Alternative Investments

inland

What is a landlocked country?

In the context of real estate, inland refers to a piece of property that is not accessible by public access, except through an adjacent lot. Located at the back of the mall, this type of lot can only be reached by walking through the mall. Inland property is locked, which means it is surrounded by other properties.

key takeaways

  • In the context of real estate, inland refers to a piece of property that is not accessible by public access, except through an adjacent lot.
  • Inland property is locked, which means it is surrounded by other properties.
  • Owners of inland property can obtain easements, which grant access to public roads across adjacent land.

Get to know the outback

Inland parcels are often the result of subdivision or division of larger parcels into smaller parcels, which are sold individually. Ideally, the smaller parcels could each use public rights of way, but sometimes this is not possible. For example, a seller may wish to subdivide a large square lot with a landscape feature at its center, such as a mountain that is not suitable for development. Rather than carve out a path to the mountain, it may be left inland.

Inland real estate occurs when a family’s land for many years is divided among family members. Ultimately, when properties are sold, they need to be owned individually. Access to inland properties may not be a problem when surrounding properties are owned by the same family. However, access to inland real estate can become a problem once the ownership of certain properties changes.

Criticism of inland real estate

Inland properties are often less valuable than surrounding properties due to the difficulty of access. However, that doesn’t mean outback real estate is worthless. However, as banks may not finance inland properties, it can be difficult to obtain a loan or mortgage for the property. The lack of access to the property for public services, such as medical and fire crews, could put banks and potential buyers away from dealing with the inland property.

ease

Access to inland properties or parcels can be challenging for owners. However, state and federal laws protect the right of property owners to make “productive use” of their land, which usually means access to public roads.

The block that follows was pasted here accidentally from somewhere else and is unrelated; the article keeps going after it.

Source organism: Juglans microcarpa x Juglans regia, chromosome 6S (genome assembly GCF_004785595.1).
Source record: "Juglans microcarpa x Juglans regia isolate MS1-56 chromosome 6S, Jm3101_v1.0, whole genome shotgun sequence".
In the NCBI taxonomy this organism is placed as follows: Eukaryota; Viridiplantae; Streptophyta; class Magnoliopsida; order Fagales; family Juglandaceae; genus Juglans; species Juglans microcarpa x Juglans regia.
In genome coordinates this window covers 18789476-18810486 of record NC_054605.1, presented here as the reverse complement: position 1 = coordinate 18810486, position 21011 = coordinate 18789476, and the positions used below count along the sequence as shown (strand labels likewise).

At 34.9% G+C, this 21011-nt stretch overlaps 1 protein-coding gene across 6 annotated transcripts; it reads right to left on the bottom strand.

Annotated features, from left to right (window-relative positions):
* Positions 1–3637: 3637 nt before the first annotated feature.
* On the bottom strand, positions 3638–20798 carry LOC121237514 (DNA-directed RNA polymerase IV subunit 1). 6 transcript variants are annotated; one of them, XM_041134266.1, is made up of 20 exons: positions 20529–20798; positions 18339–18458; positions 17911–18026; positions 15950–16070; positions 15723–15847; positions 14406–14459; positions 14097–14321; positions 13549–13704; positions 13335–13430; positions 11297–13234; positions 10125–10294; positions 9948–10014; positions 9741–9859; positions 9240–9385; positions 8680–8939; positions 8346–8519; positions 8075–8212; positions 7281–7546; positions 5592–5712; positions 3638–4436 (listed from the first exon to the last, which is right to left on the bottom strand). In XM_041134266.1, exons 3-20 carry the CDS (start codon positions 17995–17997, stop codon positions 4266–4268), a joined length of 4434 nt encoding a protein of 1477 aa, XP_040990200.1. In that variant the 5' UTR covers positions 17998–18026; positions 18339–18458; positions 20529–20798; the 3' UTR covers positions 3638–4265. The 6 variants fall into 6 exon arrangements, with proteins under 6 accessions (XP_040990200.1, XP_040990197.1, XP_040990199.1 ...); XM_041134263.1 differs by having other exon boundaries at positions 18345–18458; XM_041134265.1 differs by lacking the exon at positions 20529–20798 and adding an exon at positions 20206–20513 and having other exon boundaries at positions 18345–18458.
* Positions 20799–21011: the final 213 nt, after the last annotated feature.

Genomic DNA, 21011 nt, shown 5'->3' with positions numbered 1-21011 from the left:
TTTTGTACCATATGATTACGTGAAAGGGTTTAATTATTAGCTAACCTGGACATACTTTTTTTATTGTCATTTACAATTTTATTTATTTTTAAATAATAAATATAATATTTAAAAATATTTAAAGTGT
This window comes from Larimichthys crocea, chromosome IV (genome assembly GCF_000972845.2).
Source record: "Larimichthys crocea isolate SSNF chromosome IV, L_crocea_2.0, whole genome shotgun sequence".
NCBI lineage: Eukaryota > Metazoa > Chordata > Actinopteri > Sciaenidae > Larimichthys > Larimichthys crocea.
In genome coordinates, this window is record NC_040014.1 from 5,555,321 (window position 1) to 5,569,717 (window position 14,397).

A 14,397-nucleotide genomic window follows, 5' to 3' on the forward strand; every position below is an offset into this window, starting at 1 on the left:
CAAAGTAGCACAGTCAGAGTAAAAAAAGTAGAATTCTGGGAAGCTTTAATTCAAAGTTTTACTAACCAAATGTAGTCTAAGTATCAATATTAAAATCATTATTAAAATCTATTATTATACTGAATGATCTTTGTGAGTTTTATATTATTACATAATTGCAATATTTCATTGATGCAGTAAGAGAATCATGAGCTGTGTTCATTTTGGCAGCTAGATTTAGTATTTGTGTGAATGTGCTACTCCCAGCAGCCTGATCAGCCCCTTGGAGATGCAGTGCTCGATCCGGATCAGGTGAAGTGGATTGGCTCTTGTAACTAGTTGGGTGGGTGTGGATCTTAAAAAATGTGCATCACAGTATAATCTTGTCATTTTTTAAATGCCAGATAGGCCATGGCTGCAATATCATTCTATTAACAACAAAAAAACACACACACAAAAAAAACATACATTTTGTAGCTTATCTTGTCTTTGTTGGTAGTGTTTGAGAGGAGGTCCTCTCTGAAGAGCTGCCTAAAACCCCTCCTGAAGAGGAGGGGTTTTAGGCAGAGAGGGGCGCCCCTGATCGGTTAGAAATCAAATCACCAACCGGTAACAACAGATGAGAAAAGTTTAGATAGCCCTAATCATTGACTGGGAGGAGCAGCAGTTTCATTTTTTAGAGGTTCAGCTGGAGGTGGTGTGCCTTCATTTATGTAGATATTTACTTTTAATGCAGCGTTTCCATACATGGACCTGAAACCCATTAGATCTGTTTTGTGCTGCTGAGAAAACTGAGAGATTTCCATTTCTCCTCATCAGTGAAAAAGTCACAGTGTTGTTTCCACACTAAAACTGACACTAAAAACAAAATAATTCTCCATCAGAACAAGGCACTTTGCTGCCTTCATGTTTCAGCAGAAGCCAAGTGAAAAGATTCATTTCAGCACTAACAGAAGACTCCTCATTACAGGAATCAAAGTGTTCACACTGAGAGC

Easements granting the right to traverse adjacent land are used to provide such access. There are various types of easements, some easier to obtain than others. However, savvy buyers who know the rules can find good investments in inland properties.

A stress-free way to obtain an easement is through friendly negotiations with neighboring landowners. They may be tempted to make a verbal promise to allow inland owners to traverse their land, but buyers are advised to get the promise in writing. Written easements, created by a real estate attorney and registered with the local deeds office, provide security for inland property owners. Through verbal arrangements, neighbors can change their minds or sell their land to less hospitable owners. Finally, when the outback is listed for sale again, the neighbors’ words don’t mean much. A written permanent easement avoids all of these potential problems.

necessary easements

An easement may be necessary if a neighbor is unwilling to sign an amicable easement or demands unreasonable compensation. A necessary easement is a court order granting the landowner the legal right to use his property. However, the inland owner must demonstrate through deed and title searches that the inland property and the adjacent property were once owned by the same person. The court essentially ruled that when the property was subdivided, the owners neglected to provide the necessary road access.

special attention items

It is important to note that applying for an easement if necessary will incur legal fees. Plus, it could allow inland owners to appeal the ruling alongside angry neighbours. There are exceptions to necessary easements, such as land patents granted by the federal government, even dating back hundreds of years. To avoid getting involved in legal disputes over inland properties, buyers should consult with an experienced real estate lawyer.

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